Following up the bizarre “The Burning Buddha Man”, director Ujicha again employs a blend of animation and manga called “geki-mation,” a process creating grotesque body horror nightmare imagery from painstakingly detailed, hand-painted paper cutouts. Three-years in the making, this new opus is every bit as demented, bizarre and oddly engaging as his previous genre outing.
Setting out for the mountains, an American boy named Bobby and his friend Akkun stumble upon a mysterious amusement park called “Violence Voyager” as they try to build a secret hideout. As they make their way through the ruins of the park, the boys find themselves attacked by strange beings and held hostage by the owner of the park holding them with other abducted kids to use as food for his mutated son. With plenty of determination to help escape with his friends, Bobby learns the true nature of what he’s up against and tries to summon his courage to escape from the deranged park alive.
Much like Ujicha’s previous projects, the weirdness of the film is a major hurdle to get over, particularly the fact that there are flat, stationary characters on-screen that don’t really interact with each other at all, with splicing and overlapping pictures used to create movement that still looks patently fake. That the mouths don’t move and there are very few scenes with actual movement by the characters, relying on the camera panning over the image instead to impart movement, creates such a distracting and disjointed concept that it can be off-putting for some to even attempt watching ‘Violence Voyager.’ However, the good part is that it becomes less obvious as time goes on and becomes numbing in the manner of exposure to the style. Still, this is a facet of the movie that must be mentioned.
Aside from the animation style, the film really has a lot to like. The weirdness of the story is one of the most impressive attributes here. Ujicha’s story, about the boys trapped in the nightmarish world of the cursed amusement park, creates an incredibly surreal backdrop for the madness within here. Employing child kidnapping, a mad scientist, robotics and grotesque body-horror, these seemingly disparate ideas are wrapped together into an engaging and wholly unique storyline. The gradual discovery of these strange elements, from the initial theme park discovery and the real-life mutants inside, to the mad scientist and his different experiments, leads to a surprisingly touching and graphic storyline. The modifications to the kids’ bodies, from the square box-like appendages on the head, the eyes stretched out to form televisions for eyes and all manner of genetic modifications on the body, allows ‘Violence Voyager’ to weave its unique tale in memorable fashion.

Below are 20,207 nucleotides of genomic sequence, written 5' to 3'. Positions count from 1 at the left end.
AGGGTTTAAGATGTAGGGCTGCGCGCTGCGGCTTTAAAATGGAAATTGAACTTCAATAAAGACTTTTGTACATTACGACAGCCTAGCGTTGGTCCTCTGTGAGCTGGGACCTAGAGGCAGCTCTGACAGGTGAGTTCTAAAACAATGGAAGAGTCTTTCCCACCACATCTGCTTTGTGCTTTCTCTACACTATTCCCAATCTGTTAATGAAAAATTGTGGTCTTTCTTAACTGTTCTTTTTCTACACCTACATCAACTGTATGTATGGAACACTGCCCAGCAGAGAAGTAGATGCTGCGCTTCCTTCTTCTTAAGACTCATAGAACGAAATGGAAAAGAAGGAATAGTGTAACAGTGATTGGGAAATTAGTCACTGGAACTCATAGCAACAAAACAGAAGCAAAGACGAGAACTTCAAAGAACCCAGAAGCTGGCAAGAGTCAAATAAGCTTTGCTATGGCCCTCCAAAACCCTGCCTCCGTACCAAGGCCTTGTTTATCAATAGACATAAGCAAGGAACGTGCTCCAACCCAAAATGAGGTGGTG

That becomes most apparent with the fact that this directly targets young kids. Even though the animation style is far more forgiving of the violence, there’s no mistaking how it directly targets children. Victims are shown to be impaled with metal poles, harm their arms ripped off, disemboweled or just ripped to pieces. Non-lethal injuries, from being sprayed with accident or shown with melted body parts, run rampant in the film much like the actual body modification processes shown. On top of it all, the gratuitous and frequent child nudity for both male and female children, many of whom are barely double-digits in age if that, creates such a disturbing and uncomfortable feeling that permeates itself in the latter half when the action kicks up. Coupled with the obscure animation style, there’s not much else to the effort.
Despite the few minor, personal issues to be had with this one, ‘Violence Voyager’ is one of Ujicha’s more accomplished and enjoyable genre efforts. Give this one a chance if you’re willing to forego the weirdness or are intrigued by the prospects it has, while those who aren’t willing to go along with what’s on display should heed caution here.